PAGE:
"I've been doing residential real estate in the area for the last 15 years and I have never seen it quite this good," said Barbara Tulko, a Realtor based in Weehawken. "2000 has been my best year ever."
Recent increases in interest rates do not seem to have slowed interest in the market.
Part of the boom, real estate agents say, is occurring because people are looking to buy in areas they previously would not consider. Young professionals are now buying in Downtown Jersey City, Jersey City Heights and the west side of Hoboken.
"People said I was crazy when I moved my office out of Hoboken two years ago to begin focusing on other areas like the Heights, but I think that I have made 50 percent more because of it," said Tulko. "Now when I am in Weehawken with a folder and I see another broker, they'll follow me to see where I am going." She laughed. "It's that competitive."
Although everywhere one turns - from Newport and Paulus Hook in Jersey City to the West New York waterfront - new residential apartment buildings are being constructed, brokers insist that there is still more demand than there is supply.
"It's the same old story of not enough inventory," said Hoboken-based realtor Dan Voehringer. "We had six bidding wars in September alone."
Apartments are selling at $240 to $325 a square foot in Hoboken now, said Voehringer. Five years ago they went for $180 to $225 a square foot, he said.
The addition of light rail stations in downtown Jersey City and the expected construction of new stops in Hoboken, Weehawken and North Bergen have also helped elevate interest.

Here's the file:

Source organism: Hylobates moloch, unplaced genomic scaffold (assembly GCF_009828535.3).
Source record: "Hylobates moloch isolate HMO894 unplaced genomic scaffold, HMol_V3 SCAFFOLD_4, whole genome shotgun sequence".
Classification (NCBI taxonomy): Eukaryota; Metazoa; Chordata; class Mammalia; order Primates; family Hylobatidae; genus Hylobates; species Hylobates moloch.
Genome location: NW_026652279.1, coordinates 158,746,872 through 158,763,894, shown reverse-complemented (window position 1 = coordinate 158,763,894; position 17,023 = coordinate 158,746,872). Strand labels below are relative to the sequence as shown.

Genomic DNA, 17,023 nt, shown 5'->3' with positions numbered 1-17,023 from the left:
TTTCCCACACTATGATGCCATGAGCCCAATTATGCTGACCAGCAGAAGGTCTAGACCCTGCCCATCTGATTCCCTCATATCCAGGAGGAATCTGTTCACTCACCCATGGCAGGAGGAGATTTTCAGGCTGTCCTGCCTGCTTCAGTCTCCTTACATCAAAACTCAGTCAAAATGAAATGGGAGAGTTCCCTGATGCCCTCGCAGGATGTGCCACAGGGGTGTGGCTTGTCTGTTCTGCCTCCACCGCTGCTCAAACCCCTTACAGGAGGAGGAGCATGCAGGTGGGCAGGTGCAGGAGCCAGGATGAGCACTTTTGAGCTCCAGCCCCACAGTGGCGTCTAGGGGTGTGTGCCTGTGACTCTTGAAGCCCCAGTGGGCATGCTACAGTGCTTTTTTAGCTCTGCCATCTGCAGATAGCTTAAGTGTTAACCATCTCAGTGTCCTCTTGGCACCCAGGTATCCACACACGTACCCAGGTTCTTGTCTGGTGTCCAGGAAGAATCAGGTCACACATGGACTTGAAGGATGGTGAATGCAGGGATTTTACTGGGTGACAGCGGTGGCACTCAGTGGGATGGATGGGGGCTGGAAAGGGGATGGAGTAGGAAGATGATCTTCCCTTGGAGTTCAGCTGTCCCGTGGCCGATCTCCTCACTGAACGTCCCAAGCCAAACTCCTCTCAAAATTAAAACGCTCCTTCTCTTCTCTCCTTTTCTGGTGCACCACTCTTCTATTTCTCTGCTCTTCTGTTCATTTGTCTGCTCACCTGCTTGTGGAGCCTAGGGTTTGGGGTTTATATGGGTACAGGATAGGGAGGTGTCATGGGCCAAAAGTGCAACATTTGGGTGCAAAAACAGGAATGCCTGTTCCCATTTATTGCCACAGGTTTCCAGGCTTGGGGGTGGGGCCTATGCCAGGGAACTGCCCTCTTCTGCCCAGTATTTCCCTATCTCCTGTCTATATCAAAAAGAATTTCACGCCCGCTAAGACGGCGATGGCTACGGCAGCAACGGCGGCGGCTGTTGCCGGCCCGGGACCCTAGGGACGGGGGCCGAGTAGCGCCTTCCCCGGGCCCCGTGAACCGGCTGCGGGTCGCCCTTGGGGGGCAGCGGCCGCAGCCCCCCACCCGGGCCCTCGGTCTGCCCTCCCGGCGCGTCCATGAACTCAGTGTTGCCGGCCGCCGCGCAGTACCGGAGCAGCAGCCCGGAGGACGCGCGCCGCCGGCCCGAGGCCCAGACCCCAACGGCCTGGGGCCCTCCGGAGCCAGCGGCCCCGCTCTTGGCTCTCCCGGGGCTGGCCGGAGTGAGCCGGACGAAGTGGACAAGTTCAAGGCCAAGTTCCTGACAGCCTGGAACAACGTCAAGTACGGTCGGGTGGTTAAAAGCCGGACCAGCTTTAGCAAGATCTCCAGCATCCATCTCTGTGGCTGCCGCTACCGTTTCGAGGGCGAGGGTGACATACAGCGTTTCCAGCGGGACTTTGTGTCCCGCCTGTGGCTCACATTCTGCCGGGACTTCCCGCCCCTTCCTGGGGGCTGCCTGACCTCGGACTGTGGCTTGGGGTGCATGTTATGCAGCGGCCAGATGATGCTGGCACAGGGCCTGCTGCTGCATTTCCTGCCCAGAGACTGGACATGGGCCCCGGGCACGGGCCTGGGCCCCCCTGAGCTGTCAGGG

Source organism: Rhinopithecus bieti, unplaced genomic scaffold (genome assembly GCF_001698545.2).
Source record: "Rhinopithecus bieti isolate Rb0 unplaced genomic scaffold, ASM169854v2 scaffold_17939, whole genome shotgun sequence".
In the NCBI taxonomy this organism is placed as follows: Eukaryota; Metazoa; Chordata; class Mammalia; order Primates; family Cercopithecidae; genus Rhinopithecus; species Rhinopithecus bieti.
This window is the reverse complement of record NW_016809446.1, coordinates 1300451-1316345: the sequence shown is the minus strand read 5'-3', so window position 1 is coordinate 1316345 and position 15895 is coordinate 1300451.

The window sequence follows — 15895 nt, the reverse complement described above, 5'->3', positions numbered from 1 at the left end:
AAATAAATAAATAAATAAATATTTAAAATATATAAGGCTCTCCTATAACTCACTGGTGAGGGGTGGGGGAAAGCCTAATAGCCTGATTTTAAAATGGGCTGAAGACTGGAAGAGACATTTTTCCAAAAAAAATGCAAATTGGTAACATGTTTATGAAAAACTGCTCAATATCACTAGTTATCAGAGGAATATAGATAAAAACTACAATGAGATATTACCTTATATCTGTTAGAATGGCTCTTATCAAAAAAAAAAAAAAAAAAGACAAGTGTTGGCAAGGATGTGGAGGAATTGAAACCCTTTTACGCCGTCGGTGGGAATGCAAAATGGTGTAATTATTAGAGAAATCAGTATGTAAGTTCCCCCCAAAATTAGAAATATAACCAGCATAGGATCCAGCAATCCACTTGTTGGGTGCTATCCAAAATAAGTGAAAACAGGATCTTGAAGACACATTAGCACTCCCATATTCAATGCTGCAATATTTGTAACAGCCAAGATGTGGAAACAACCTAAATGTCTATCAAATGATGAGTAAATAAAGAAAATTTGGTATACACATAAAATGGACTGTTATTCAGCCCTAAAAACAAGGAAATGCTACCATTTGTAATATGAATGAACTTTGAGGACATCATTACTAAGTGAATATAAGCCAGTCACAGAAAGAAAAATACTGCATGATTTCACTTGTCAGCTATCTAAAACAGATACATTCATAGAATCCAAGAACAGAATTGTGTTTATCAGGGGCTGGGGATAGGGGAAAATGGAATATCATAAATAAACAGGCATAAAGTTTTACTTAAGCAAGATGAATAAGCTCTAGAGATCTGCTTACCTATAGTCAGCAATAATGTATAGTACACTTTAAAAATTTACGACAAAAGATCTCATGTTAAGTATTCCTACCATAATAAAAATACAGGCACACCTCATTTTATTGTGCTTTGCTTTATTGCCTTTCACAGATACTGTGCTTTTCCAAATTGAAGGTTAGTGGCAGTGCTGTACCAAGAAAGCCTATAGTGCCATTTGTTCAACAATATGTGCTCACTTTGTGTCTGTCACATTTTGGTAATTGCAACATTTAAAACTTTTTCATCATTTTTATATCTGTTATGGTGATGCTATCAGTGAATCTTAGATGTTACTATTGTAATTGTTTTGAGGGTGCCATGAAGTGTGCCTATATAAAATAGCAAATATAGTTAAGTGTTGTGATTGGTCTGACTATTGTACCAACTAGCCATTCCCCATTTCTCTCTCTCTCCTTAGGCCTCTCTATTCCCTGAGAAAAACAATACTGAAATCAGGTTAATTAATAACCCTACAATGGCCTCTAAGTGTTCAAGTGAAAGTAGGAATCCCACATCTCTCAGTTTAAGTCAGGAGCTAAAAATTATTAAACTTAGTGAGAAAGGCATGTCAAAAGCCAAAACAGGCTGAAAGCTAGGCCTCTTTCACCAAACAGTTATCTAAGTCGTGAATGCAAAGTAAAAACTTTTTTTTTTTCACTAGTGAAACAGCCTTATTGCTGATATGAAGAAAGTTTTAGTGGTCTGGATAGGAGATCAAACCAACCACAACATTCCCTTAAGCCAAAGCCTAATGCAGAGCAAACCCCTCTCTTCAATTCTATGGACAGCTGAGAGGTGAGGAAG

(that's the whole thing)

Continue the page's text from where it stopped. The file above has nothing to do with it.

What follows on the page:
"It makes everyone feel closer to Manhattan," said Tulko, claiming that the largest impact has been on the Jersey City Heights area. "They are talking about making pedestrian access from the Heights down to the light rail station [at Ninth and Jackson streets in Hoboken]. That means that people will be able to be five minutes away from Hoboken. It's a good place for people who want to own their own homes but can't afford Hoboken." In Hoboken, developers say that they have seen a subtle shift in the sorts of apartments that most people are looking to buy today.
"We are building larger, family size units with three, four and five bedrooms and two car garages," said George Vallone, who owns a development company with Danny Gans called Hoboken Brownstone. "Our units have a nice finish that lends itself to the new generation in Hoboken now. What we are seeing is that people who have been here a little while are having kids and want to stay and families are moving into town with kids. I think that the combination of the two is swinging the market away from studio and one bedroom units to two, three and four and five bedrooms."
Vallone continued, "It's not like people are necessarily having five kids. But people want an extra room where they can be alone, study or watch TV."
To meet the demand, Hoboken Brownstone recently built almost 70 units in the southwestern section of the city. More than 50 percent of them were constructed for families with kids.
The only soft spot in the market seems to be just-built two bedroom apartments, brokers say.
"Most of the stuff that comes on line in new construction is predominantly 950 to 1,250-square-foot two bedroom apartments," said Voehringer, "so there is some liquidity there. You may see things on the market six or eight weeks, but in other places not so much."
As a result of the competition in the two-bedroom market, Voehringer says that developers are offering more and more "bells and whistles" on these units to try and entice buyers. For many developers, this has meant constructing apartments with marble bathtubs, fireplaces and gourmet kitchens.
But by and large, real estate brokers say that their phones have been ringing off the hook. And most say that they expect it to continue that way.
"Even if everything else slows down a bit, I don't see us slowing down around here," said Jersey City-based real estate agent Cathy Buquicchio. "We've got a hot commodity."